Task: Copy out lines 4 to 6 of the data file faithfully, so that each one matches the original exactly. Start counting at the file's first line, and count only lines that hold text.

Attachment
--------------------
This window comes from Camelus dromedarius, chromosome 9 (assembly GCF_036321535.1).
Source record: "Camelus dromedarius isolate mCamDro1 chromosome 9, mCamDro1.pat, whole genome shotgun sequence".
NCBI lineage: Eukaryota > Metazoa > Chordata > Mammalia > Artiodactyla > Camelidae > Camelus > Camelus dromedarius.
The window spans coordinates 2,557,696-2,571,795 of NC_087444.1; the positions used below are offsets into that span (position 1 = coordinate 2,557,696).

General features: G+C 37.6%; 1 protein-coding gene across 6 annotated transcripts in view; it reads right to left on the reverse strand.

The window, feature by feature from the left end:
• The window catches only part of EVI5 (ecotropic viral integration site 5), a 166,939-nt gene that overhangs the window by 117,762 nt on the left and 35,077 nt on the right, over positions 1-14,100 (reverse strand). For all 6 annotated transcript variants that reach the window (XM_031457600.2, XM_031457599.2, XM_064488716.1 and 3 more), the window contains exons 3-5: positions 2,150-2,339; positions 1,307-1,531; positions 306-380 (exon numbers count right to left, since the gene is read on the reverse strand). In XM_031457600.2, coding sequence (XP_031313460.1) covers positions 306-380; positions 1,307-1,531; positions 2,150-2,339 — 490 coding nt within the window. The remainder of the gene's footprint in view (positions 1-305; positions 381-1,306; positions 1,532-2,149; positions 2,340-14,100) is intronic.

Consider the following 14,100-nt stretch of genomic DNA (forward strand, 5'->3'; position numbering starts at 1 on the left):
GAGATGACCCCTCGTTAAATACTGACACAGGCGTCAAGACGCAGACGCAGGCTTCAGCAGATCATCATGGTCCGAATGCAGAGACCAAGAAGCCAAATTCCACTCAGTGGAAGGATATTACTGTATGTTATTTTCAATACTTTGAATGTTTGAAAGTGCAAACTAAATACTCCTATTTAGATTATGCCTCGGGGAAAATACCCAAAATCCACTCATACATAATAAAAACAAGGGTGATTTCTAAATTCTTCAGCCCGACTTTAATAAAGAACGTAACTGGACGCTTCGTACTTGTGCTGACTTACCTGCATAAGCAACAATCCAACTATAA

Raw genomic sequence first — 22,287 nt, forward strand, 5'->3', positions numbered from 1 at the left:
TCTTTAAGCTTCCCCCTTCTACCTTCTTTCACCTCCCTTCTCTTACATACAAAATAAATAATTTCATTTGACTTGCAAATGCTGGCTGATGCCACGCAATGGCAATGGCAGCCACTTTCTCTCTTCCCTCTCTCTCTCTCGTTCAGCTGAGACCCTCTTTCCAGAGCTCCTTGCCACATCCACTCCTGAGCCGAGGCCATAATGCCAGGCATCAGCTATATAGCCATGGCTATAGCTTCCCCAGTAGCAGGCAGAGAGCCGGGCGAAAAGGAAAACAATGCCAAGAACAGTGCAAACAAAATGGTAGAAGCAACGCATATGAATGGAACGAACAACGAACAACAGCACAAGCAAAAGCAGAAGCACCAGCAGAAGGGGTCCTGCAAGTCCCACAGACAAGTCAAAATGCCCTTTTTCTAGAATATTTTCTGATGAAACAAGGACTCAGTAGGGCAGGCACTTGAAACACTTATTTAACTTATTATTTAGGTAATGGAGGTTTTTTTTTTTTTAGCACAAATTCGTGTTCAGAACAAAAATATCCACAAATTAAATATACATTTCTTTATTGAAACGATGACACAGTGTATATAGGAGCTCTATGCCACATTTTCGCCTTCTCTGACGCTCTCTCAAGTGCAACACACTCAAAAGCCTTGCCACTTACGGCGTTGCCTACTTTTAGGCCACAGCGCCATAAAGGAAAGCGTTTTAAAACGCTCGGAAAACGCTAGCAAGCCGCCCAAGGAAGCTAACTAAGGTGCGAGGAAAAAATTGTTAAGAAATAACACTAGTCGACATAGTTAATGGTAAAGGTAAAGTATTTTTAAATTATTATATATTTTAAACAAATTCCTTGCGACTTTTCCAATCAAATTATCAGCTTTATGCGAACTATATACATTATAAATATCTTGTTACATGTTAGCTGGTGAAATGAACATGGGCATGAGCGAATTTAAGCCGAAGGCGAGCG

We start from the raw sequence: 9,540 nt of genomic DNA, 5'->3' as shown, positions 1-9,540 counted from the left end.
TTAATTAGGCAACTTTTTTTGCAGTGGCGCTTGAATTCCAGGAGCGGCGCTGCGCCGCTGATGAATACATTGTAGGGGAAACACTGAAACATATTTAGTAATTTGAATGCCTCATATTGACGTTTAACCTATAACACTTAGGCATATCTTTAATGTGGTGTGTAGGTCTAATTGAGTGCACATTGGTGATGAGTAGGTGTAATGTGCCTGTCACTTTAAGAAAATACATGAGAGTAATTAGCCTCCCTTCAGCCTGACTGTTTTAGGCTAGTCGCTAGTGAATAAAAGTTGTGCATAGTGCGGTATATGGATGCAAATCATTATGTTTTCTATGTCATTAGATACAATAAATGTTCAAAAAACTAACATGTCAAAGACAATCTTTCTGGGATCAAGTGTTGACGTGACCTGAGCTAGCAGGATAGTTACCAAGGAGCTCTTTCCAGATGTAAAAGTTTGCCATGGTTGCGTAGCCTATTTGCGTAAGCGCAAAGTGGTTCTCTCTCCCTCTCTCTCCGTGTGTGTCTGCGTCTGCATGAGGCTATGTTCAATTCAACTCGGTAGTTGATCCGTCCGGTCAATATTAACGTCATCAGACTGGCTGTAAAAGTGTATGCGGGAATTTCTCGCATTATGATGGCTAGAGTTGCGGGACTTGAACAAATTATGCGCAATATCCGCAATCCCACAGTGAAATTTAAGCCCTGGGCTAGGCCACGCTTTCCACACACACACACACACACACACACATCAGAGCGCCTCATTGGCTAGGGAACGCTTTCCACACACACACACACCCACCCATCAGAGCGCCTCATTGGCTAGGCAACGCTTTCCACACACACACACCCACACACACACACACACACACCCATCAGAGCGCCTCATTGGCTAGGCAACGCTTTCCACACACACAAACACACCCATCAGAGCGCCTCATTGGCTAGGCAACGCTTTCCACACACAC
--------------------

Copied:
The window spans coordinates 2,557,696-2,571,795 of NC_087444.1; the positions used below are offsets into that span (position 1 = coordinate 2,557,696).

General features: G+C 37.6%; 1 protein-coding gene across 6 annotated transcripts in view; it reads right to left on the reverse strand.

The window, feature by feature from the left end: